Designing a disaster recovery plan has traditionally forced companies to strike a delicate balance. To create a plan that restores operations quickly, an enterprise needs to invest significant capital. On the other hand, costs can be cut dramatically if an enterprise is willing to withstand longer periods of operations downtime. During the planning stages and while the computer network runs properly, the forces to reduce costs are felt the strongest and often prevail. But when disaster strikes and the network goes down, everyone starts screaming to get the network up and running again, as fast as possible. Finding a way to walk this tightrope is a major challenge, but with the advent of virtualization, deploying disaster recovery plans that restore operations quickly—and at a reasonable cost—is quite possible.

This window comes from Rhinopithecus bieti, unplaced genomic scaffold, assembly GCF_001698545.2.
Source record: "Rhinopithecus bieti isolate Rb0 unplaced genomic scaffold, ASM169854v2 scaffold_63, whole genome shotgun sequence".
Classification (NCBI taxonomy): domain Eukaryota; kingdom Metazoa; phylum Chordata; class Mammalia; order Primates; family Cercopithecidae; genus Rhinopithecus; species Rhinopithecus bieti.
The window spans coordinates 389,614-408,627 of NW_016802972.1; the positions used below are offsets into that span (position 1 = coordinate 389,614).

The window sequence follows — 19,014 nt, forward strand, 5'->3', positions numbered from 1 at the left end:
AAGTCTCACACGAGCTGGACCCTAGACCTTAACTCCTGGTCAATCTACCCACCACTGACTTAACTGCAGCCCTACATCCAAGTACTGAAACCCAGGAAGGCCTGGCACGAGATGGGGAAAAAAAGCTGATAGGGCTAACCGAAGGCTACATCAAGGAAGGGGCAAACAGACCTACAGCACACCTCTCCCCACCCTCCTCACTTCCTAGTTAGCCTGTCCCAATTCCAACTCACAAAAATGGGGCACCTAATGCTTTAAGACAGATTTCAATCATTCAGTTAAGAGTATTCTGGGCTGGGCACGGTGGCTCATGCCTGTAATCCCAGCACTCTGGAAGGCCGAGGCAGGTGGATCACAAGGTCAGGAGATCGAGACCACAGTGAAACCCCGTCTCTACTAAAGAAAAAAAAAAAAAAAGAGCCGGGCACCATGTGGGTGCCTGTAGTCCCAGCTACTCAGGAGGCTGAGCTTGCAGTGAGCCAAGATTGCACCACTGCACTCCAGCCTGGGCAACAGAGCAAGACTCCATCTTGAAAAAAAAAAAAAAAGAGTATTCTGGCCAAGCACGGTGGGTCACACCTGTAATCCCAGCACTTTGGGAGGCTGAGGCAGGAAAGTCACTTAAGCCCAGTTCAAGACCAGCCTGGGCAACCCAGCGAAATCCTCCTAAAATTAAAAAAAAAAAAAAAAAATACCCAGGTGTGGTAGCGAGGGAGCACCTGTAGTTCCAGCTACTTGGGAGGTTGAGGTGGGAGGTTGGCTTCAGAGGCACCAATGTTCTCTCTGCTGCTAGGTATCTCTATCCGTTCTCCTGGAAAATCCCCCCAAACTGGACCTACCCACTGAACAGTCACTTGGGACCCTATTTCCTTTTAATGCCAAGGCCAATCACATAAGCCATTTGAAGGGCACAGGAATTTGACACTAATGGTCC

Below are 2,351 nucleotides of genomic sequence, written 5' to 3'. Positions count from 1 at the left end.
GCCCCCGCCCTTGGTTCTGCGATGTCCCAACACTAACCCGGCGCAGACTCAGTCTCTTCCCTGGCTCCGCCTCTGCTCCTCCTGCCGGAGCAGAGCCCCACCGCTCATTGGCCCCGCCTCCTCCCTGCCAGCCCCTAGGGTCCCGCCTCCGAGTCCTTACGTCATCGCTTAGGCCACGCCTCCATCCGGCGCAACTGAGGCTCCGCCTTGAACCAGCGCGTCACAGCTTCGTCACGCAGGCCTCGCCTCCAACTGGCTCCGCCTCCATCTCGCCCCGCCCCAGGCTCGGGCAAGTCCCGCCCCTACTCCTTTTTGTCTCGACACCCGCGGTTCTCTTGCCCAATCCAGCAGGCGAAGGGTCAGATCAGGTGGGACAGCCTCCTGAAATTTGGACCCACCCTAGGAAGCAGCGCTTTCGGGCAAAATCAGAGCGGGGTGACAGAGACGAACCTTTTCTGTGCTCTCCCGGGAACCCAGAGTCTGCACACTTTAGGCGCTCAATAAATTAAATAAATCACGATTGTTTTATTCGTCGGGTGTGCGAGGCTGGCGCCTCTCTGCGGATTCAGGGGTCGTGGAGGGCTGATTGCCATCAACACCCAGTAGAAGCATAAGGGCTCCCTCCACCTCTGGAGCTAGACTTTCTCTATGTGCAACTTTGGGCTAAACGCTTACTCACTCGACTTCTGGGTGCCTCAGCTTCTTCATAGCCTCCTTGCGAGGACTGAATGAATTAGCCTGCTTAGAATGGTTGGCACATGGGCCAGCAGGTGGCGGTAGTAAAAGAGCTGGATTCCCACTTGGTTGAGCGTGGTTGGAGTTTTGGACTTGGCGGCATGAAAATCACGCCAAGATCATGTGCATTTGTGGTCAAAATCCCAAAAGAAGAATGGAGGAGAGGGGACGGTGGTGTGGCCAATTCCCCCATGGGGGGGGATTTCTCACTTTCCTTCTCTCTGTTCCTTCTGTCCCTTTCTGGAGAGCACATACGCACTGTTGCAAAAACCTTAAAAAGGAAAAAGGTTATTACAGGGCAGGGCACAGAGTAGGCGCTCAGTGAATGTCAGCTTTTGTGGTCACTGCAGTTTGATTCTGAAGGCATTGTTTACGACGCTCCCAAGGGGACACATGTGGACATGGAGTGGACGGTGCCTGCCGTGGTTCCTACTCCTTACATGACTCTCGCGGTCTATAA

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At Transplace, we developed a new disaster recovery plan based on virtualization when we moved our infrastructure to a new production data center in 2007. We also took that time to refresh our hardware and review our overall architecture. Previously, we ran daily backups and physically moved the data to an off-site location. With this process, we risked being down for a half day if we experienced a problem in the middle of the day. This type of plan also limited us in that we only backed-up once a day, which meant we risked losing a day’s worth of work. This plan also required us to have dedicated servers that sat idle except when we executed a recovery.